A pneumonia emergency

Last Sunday, my old Marine, Jay, was coughing moderately at bedtime.  He was also wheezing but he has COPD so that’s not unusual.  He used his inhaler and went to sleep.  Around 3:00 a.m. he stumbled to the bathroom, and returned to bed shaking.  The trembling continued.  “Chills?”  I asked; he mumbled something.  The shaking subsided after 30 minutes. Later he awoke and tried to find his water bottle on the table, knocking things off of it in the process.  I turned the lights on. He looked as if he was having a seizure (not a grand mal) and couldn’t respond to me.  I called 911 and the ambulance took him to the ER.  Our son arrived at the ER before I did.  He has no memory of these early morning events.

Tests revealed pneumonia (1 lung) and what looked like a seizure to me was termed “altered mental state.”  He was in for one night and about 2 days, then released him with medication.  Pneumonia severity index III perhaps? (LINK)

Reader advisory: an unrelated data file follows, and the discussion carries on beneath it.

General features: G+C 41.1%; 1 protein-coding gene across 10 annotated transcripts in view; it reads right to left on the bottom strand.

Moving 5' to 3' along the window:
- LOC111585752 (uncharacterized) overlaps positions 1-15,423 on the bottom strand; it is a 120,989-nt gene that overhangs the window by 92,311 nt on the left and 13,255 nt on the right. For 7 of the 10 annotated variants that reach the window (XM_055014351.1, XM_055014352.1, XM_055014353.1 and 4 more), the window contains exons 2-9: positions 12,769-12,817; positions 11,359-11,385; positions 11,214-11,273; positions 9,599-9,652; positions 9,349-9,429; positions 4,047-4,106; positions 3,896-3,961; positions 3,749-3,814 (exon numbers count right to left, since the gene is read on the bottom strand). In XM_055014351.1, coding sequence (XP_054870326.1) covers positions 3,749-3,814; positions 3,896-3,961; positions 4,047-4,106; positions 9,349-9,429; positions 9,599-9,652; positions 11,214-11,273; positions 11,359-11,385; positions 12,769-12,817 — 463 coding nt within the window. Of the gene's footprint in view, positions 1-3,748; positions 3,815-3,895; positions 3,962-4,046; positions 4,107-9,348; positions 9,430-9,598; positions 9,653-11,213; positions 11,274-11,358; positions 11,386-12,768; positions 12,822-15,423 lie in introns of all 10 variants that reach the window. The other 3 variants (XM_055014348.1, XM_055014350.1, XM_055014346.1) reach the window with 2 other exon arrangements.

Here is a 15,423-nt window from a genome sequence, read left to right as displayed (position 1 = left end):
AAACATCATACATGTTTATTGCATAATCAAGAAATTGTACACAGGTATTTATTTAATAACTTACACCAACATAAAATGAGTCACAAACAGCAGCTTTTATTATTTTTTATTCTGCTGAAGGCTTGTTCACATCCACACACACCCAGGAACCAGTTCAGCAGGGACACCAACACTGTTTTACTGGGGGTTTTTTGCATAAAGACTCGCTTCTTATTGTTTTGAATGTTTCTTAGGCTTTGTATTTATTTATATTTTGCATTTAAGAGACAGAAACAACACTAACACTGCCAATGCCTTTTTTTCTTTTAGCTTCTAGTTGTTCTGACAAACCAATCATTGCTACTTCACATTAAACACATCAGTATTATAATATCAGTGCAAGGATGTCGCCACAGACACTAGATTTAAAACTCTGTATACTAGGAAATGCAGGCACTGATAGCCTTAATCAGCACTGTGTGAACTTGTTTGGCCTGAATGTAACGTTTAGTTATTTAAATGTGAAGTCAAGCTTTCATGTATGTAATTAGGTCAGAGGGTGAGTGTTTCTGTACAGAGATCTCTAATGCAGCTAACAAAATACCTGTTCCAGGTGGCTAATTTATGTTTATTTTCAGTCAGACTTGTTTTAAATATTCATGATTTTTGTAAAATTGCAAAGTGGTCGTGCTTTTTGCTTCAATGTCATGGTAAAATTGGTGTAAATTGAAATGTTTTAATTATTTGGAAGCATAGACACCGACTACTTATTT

Fortunately, just a week before, he had his first visit with a private PCP doc in our town. And this very same doctor was on duty in the ER when he was brought in. This young doctor took exceptional care of Jay, checking on him multiple times, day and night.  More VIP treatment came. Our next door neighbor, a fantastic young nurse, was also on duty; she transported him to his room and introduced him to the nursing staff.  But it’s troubling that pneumonia can progress so swiftly and with only mild symptoms.

Augsburg_Bus_72.svg (1)

Notify VA within 3-Days/72 hours or emergency claim is DOOMED. Image: Wikipedia

The VA was notified within the narrow 72-hour window for emergency reporting. Although he has a back-up Medicare Advantage plan, I didn’t want to take any chances that the hospital would bill Medicare first.  I wrote a post on ASKNOD in 2014 that dealt with this very issue entitled Arizona Veteran receiving non-VA emergency care screwed by private hospital and the VA (LINK).